15 May 2010

Stalwart Blowout Preventer Reducing Oil Flow Into Gulf

The much-derided Cameron blowout preventer (BOP) at the Deepwater Horizon well is significantly impeding the out-gushing of oil. The incoming pressure from below the BOP has been measured at between 8,000 and 9,000 psi, while the outflow pressure into the Gulf is only 2650 psi. If not for the BOP, the flow rates would be much higher.
He [Admiral Thad Allen] said an X-ray type analysis of the failed blow out preventer indicated that it had worked partially and was limiting flow from the well to some degree. He said officials had been able to measure the pressure, learning that oil was flowing into the device at 8,000 to 9,000 pounds per square inch and flowing out into the Gulf at around 2,650 pounds per square inch.

As Allen briefed reporters Friday at Dauphin Island, there were dozens of workers nearby, clad in white suits and brown boots, scouring the public beach for trash and debris.

Allen, the Coast Guard's commandant, characterized attempts by BP PLC to cap the well as a mitigation effort, not a permanent fix.

The long-term answer, Allen said, is a relief well that BP is working on - a solution that is likely at least two months away.

Allen described BP's response to the Deepwater Horizon rig explosion as relentless, "and we have been relentless in our oversight."

When asked whether an estimate of 5,000 barrels of oil leaking every day is still accurate, Allen stressed that any number reported is simply a best guess.

"We are operating in an environment where there is no human access," Allen said of the well 5,000 feet down on the seafloor. "I think it has the potential to be catastrophic. I am going to act as if it is. We all should." _al.com
Meanwhile, deep sea remotely operated vehicles (ROVs) have been trying to limit the oil leaking from the damaged riser pipe, by inserting a 6 inch stoppered suction tube inside the 21 inch riser, to divert the leaking oil to a storage vessel on the surface. This effort is taking place beyond the leaking BOP, so there is no risk of making the leak worse -- only a possibility that a portion of the leaking oil will be retrieved, and kept out of the Gulf. That is why this effort has been described on this blog as "ultra-cautious."
BP engineers say the current effort involves placing a tube inside a broken oil pipe that has been leaking oil for the past four weeks. Engineers hope the tube, which is fitted with a rubber cap, will enable them to pump most of the oil to a surface ship.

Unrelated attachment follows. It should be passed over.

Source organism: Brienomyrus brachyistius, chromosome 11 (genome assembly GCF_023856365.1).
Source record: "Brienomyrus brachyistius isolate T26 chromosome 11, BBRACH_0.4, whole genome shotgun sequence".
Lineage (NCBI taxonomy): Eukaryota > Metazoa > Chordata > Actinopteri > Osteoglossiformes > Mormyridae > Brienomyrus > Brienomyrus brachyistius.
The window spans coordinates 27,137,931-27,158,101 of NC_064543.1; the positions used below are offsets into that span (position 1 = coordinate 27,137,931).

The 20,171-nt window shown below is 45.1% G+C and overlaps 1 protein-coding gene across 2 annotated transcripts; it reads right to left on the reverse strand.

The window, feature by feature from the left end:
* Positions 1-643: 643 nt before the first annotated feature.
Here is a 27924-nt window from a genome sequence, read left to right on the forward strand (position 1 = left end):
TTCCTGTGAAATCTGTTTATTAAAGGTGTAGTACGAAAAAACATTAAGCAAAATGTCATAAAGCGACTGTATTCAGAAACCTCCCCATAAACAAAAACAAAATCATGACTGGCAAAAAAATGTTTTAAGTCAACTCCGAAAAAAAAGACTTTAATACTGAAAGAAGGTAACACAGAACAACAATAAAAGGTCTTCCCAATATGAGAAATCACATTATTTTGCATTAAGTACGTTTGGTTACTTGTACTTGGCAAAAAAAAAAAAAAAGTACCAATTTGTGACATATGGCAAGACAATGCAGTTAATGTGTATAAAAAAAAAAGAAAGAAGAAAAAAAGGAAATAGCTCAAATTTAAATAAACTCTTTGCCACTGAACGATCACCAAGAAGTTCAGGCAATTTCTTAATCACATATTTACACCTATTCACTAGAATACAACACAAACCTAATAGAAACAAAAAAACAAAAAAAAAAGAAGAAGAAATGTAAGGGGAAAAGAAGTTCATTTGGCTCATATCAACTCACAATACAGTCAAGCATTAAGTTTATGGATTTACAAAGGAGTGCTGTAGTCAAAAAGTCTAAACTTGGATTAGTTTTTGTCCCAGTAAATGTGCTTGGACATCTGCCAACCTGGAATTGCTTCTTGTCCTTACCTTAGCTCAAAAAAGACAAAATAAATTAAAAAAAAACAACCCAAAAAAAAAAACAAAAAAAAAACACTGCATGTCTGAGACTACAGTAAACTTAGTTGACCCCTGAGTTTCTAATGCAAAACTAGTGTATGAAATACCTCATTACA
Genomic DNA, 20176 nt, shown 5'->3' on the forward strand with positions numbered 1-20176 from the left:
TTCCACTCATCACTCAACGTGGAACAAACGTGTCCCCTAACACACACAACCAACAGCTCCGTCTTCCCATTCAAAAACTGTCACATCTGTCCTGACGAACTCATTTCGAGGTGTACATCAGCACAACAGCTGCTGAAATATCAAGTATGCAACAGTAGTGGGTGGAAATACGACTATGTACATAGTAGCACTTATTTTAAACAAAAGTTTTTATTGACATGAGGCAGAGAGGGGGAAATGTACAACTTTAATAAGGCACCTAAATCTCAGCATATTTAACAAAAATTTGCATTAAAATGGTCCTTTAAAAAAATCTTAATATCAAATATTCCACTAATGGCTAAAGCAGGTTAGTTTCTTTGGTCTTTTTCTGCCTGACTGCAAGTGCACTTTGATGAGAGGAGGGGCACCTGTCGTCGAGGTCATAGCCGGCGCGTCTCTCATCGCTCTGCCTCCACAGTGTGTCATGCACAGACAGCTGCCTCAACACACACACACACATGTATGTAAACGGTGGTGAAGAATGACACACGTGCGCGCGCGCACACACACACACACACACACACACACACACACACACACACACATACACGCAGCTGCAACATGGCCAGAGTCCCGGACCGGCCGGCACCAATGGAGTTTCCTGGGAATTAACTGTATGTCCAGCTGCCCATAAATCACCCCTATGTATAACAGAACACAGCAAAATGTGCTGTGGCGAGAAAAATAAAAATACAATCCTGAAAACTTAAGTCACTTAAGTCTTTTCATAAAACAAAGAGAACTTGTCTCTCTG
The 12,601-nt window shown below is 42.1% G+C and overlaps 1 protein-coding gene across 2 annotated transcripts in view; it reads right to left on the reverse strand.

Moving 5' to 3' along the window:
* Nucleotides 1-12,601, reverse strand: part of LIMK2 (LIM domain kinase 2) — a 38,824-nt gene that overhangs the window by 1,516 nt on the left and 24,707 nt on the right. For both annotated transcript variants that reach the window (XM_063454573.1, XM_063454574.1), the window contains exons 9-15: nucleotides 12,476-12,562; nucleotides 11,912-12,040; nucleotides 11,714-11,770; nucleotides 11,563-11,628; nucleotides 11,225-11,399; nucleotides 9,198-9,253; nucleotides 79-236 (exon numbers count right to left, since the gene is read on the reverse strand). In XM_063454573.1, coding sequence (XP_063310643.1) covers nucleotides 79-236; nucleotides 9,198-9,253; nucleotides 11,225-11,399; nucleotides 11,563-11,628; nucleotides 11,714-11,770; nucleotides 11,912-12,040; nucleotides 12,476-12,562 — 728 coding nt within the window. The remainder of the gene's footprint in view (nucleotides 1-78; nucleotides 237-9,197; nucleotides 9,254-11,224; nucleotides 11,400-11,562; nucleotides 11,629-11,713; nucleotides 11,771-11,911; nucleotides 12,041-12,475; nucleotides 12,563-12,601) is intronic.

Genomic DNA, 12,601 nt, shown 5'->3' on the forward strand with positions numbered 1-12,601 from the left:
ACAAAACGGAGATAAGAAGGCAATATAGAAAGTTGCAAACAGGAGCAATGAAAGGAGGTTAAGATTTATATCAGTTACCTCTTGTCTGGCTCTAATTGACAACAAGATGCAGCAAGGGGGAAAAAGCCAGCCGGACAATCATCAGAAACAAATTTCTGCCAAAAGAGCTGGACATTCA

Coast Guard Commander Thad Allen said the tube is one of several techniques that BP is developing to stop the leak.

"I would caution everyone that this is a leak mitigation effort," said Admiral Allen. "It is not intended to completely capture all the oil that is leaking from there. But it should substantially reduce it, if it is successful."

BP representatives say a permanent fix for the leak is to drill a new well, which could take three months.

Earlier this week, BP released video from a remote controlled submarine, which showed oil spewing from a gash in the undersea pipe. Some scientists and oil experts say the video shows that far more oil is leaking than official estimates of 5,000 barrels a day. BP representatives say that number is hard to determine, because the leak is 1.5 kilometers below the surface.

Commander Allen says the debate over leak estimates has not affected the response from the U.S. Coast Guard.

"Whether it was one, five, 10 or 15 [thousand barrels of oil], our mobilization of resources has been for something far beyond that, because we are always prepared for a catastrophic event," he said. _VOANews
Knowing that the BOP is reducing well head pressures by 75%, explains much of the caution being exhibited by engineers on the site. They do not want to do anything to increase the oil gush into the seawater.

On the other hand, the relief wells are still several weeks from being in position to secure the original well, so the situation is still urgent. The Gulf coast has been very lucky so far. It is up to the engineers to make sure not to push that luck too far.

The U.S. Coast Guard and U.S. Environmental Protection Agency (EPA) today announced they have authorized BP to use dispersants underwater, at the source of the Deepwater Horizon leak. Oil spill dispersants are chemicals that attempt to break down the oil into small drops and prevent it from reaching the surface or the U.S. shoreline. Dispersants are generally less harmful than the highly toxic oil leaking from the source and they biodegrade in a much shorter time span.